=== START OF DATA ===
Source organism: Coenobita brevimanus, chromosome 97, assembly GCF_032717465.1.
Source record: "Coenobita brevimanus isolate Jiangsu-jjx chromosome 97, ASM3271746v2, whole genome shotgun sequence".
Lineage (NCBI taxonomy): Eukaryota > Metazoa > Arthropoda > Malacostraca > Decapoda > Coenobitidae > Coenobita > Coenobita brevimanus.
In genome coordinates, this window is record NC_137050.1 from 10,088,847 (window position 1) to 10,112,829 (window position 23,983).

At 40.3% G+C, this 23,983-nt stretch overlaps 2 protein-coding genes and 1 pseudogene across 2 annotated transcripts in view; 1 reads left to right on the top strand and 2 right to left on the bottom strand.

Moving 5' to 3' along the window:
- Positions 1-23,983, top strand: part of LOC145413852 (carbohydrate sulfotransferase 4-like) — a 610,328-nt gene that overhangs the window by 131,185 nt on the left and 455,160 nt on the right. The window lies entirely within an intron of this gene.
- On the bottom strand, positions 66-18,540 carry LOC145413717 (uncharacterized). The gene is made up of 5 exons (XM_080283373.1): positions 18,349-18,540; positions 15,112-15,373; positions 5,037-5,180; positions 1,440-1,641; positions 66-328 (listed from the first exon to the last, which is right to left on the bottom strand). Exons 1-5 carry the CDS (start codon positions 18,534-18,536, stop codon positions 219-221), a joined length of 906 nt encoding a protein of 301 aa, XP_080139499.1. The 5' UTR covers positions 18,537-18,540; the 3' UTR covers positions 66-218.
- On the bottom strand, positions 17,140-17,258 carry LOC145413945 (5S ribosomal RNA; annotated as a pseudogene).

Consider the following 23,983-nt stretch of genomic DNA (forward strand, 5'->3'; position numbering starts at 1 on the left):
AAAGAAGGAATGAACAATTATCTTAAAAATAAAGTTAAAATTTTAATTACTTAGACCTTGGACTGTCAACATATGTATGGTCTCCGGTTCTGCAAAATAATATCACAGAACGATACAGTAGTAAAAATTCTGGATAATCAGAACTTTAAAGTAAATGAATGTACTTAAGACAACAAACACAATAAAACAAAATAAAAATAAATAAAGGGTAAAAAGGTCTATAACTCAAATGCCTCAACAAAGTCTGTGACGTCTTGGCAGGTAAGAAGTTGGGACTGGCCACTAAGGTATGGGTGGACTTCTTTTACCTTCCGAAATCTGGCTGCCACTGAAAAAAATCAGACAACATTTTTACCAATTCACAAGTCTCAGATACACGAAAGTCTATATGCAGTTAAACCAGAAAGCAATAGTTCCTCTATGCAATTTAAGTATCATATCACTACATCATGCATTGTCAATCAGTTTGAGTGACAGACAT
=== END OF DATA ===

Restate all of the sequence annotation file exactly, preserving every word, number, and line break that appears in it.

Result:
Source organism: Coenobita brevimanus, chromosome 97, assembly GCF_032717465.1.
Source record: "Coenobita brevimanus isolate Jiangsu-jjx chromosome 97, ASM3271746v2, whole genome shotgun sequence".
Lineage (NCBI taxonomy): Eukaryota > Metazoa > Arthropoda > Malacostraca > Decapoda > Coenobitidae > Coenobita > Coenobita brevimanus.
In genome coordinates, this window is record NC_137050.1 from 10,088,847 (window position 1) to 10,112,829 (window position 23,983).

At 40.3% G+C, this 23,983-nt stretch overlaps 2 protein-coding genes and 1 pseudogene across 2 annotated transcripts in view; 1 reads left to right on the top strand and 2 right to left on the bottom strand.

Moving 5' to 3' along the window:
- Positions 1-23,983, top strand: part of LOC145413852 (carbohydrate sulfotransferase 4-like) — a 610,328-nt gene that overhangs the window by 131,185 nt on the left and 455,160 nt on the right. The window lies entirely within an intron of this gene.
- On the bottom strand, positions 66-18,540 carry LOC145413717 (uncharacterized). The gene is made up of 5 exons (XM_080283373.1): positions 18,349-18,540; positions 15,112-15,373; positions 5,037-5,180; positions 1,440-1,641; positions 66-328 (listed from the first exon to the last, which is right to left on the bottom strand). Exons 1-5 carry the CDS (start codon positions 18,534-18,536, stop codon positions 219-221), a joined length of 906 nt encoding a protein of 301 aa, XP_080139499.1. The 5' UTR covers positions 18,537-18,540; the 3' UTR covers positions 66-218.
- On the bottom strand, positions 17,140-17,258 carry LOC145413945 (5S ribosomal RNA; annotated as a pseudogene).

Consider the following 23,983-nt stretch of genomic DNA (forward strand, 5'->3'; position numbering starts at 1 on the left):
AAAGAAGGAATGAACAATTATCTTAAAAATAAAGTTAAAATTTTAATTACTTAGACCTTGGACTGTCAACATATGTATGGTCTCCGGTTCTGCAAAATAATATCACAGAACGATACAGTAGTAAAAATTCTGGATAATCAGAACTTTAAAGTAAATGAATGTACTTAAGACAACAAACACAATAAAACAAAATAAAAATAAATAAAGGGTAAAAAGGTCTATAACTCAAATGCCTCAACAAAGTCTGTGACGTCTTGGCAGGTAAGAAGTTGGGACTGGCCACTAAGGTATGGGTGGACTTCTTTTACCTTCCGAAATCTGGCTGCCACTGAAAAAAATCAGACAACATTTTTACCAATTCACAAGTCTCAGATACACGAAAGTCTATATGCAGTTAAACCAGAAAGCAATAGTTCCTCTATGCAATTTAAGTATCATATCACTACATCATGCATTGTCAATCAGTTTGAGTGACAGACAT